Aug 8, 2005There is a lot to be said for taking sensible precautions. There is not much to be said for being paranoid. Let's take a moment to recall that AIDS, despite all the publicity it gets, is statistically a rather insignificant cause of death in Singapore.
Marriage no barrier to Aids
By Candice Zhu
IN HIS article 'No sex, no drugs - no danger of catching virus' (YouthInk, Aug 1), Elgin Toh said he was 'not worried about catching Aids. Not now, not ever'.
While I find his strong determination to stay on the straight and narrow laudable, I suspect he may be speaking prematurely.
It is dangerous and simplistic to see monogamy as the solution to the Aids problem. Though it is sensible to take precautions to prevent yourself from catching Aids, let's not forget that you may still contract the HIV virus from your partner or spouse.
The writer rightly points out that you can reduce the risk of contracting the virus by abstaining from sex and by saving it until you're married. And you can also insist that your spouse go for a blood test to determine if he is Aids-free. But how can you be absolutely certain he isn't having sex outside the relationship or marriage?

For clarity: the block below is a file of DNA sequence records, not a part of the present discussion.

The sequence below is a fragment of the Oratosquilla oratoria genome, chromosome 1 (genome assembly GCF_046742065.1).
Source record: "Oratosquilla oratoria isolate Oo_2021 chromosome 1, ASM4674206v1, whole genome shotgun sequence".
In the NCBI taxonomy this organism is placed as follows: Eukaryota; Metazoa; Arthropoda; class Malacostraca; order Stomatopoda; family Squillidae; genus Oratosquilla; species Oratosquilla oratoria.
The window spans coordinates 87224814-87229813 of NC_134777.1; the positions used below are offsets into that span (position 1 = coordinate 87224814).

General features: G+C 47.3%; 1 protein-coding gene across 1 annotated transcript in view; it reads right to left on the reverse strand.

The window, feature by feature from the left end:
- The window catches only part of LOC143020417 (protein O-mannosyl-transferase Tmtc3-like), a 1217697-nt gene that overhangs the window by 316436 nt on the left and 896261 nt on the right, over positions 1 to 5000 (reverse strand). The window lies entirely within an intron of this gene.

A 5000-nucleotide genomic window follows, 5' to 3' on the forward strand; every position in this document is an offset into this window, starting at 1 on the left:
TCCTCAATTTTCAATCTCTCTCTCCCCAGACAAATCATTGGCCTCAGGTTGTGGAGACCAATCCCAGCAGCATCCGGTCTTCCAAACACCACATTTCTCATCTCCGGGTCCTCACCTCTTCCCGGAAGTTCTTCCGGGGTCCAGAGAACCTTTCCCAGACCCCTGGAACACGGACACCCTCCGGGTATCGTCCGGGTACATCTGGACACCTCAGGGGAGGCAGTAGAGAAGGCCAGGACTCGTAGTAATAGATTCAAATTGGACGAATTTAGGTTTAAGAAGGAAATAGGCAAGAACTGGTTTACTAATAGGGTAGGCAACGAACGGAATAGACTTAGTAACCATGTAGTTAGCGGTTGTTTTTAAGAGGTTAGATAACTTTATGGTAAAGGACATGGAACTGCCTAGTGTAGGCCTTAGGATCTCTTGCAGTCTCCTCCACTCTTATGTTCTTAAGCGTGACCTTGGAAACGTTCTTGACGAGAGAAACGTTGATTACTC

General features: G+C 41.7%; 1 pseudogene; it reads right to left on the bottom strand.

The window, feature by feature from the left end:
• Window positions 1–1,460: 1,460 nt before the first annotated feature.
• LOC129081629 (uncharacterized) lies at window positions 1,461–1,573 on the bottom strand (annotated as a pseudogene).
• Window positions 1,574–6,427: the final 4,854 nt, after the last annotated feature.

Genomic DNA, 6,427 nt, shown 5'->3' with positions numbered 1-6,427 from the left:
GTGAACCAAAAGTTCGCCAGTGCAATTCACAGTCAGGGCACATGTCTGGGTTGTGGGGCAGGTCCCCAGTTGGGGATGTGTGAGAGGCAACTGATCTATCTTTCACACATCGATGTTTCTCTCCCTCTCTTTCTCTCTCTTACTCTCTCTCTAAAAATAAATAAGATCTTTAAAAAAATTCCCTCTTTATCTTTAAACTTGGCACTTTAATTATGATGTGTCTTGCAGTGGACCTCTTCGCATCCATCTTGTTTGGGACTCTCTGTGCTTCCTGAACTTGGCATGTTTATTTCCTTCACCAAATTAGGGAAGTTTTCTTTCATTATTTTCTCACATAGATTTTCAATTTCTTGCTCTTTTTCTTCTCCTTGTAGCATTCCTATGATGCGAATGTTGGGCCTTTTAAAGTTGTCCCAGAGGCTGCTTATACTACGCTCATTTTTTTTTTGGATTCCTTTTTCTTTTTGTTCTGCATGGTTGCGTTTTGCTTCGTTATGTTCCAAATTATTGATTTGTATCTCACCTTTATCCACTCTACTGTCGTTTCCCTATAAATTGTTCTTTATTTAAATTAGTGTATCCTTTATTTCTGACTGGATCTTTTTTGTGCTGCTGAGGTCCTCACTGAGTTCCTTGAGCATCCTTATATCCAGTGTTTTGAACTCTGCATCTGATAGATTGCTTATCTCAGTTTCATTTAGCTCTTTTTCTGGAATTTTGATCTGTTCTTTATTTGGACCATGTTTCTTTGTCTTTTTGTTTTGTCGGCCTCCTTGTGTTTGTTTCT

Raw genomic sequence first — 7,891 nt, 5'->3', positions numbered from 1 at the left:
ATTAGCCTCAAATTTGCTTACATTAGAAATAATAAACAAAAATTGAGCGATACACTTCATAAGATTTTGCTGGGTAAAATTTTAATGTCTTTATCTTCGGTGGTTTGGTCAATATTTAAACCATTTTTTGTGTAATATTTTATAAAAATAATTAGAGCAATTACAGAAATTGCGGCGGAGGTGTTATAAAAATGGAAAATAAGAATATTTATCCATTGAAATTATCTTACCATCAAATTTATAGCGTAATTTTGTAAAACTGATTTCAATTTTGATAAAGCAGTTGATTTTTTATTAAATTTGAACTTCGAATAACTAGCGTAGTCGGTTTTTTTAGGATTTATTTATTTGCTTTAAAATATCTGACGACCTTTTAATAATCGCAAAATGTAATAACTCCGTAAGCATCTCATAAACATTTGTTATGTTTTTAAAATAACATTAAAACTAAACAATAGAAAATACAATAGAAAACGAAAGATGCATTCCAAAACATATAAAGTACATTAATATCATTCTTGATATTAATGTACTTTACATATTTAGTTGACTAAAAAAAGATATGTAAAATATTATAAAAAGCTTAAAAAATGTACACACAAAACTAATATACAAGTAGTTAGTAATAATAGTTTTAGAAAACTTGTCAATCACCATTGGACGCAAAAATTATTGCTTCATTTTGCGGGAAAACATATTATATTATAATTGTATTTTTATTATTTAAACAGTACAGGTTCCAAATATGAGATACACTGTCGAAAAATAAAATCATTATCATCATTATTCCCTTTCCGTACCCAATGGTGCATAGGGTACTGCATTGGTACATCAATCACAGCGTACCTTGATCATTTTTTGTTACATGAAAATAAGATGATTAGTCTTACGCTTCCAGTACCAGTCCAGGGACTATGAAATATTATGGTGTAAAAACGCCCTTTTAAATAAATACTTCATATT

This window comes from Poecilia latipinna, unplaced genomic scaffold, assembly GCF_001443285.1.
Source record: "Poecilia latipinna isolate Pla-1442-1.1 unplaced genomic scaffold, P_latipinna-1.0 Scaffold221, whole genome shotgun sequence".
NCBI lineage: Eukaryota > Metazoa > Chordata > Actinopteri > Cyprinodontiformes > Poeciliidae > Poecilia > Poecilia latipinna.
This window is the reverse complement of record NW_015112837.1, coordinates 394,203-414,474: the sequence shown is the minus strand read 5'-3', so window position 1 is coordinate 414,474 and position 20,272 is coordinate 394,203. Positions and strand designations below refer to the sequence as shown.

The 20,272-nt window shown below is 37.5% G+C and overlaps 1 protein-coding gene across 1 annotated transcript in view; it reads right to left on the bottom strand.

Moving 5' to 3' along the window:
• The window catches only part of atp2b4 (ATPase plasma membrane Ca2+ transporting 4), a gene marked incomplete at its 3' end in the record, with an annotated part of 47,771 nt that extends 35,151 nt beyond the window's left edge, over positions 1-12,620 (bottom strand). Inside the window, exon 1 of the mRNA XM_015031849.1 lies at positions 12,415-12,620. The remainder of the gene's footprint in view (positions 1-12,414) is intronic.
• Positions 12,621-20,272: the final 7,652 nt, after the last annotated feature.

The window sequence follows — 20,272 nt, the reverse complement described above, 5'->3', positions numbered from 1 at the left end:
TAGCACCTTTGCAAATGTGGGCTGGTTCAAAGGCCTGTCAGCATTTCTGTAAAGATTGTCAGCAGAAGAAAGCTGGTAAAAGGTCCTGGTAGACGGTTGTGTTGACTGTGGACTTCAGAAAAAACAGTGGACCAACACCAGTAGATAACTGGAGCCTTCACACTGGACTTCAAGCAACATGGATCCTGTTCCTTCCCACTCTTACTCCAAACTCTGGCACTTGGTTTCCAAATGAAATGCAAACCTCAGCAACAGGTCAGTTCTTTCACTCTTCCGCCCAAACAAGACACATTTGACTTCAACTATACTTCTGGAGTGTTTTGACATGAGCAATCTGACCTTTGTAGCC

The fact is, we can take responsibility only for our own actions, not those of others. Can we trust our partner to be totally faithful in this age of instant gratification? Even the ideal husband has feet made of clay.
Seeing monogamy as the be-all and end-all may have the unfortunate effect of making us let down our guard and put us at risk .......
The writer is a fourth-year sociology student at the National University of Singapore.
In 2004, the top 10 causes of death in Singapore (accounting for almost 90% of all deaths) were:
1. Cancer (27.1%)
2. Ischaemic Heart Disease (18.8%)
3. Pneumonia (14.1%)
4. Cerebrovascular Disease (9.8%)
5. Accidents, Poisoning & Violence (6.5%)
6. Other Heart Diseases (4.2%)
7. Chronic Obstructive Lung Disease (3.1%)
8. Diabetes Mellitus (3.0%)
9. Nephritis, Nephrotic Syndrome & Nephrosis (1.6%)
10. Septicaemia (0.9%)
If you have specific reason to believe that your spouse is unfaithful, that's one thing. For most other married people, Mr Wang suggests that it probably does a lot more harm than good to constantly treat your spouse as you would a high-risk sex partner.
Your time and energy would probably be much better spent on other things. Like doing regular aerobic exercise three times weekly. Or checking your breasts or testicles for unusual lumps.
In life, there are always risks. You could jolly well decide to permanently abstain from sex ... then slip on the bathroom floor, hit your head and die (note the 5th most common cause of death in Singapore). Life is about managing risks sensibly. Not about hiding in a shell.
"Mr Wang is right again. I feel like a fool."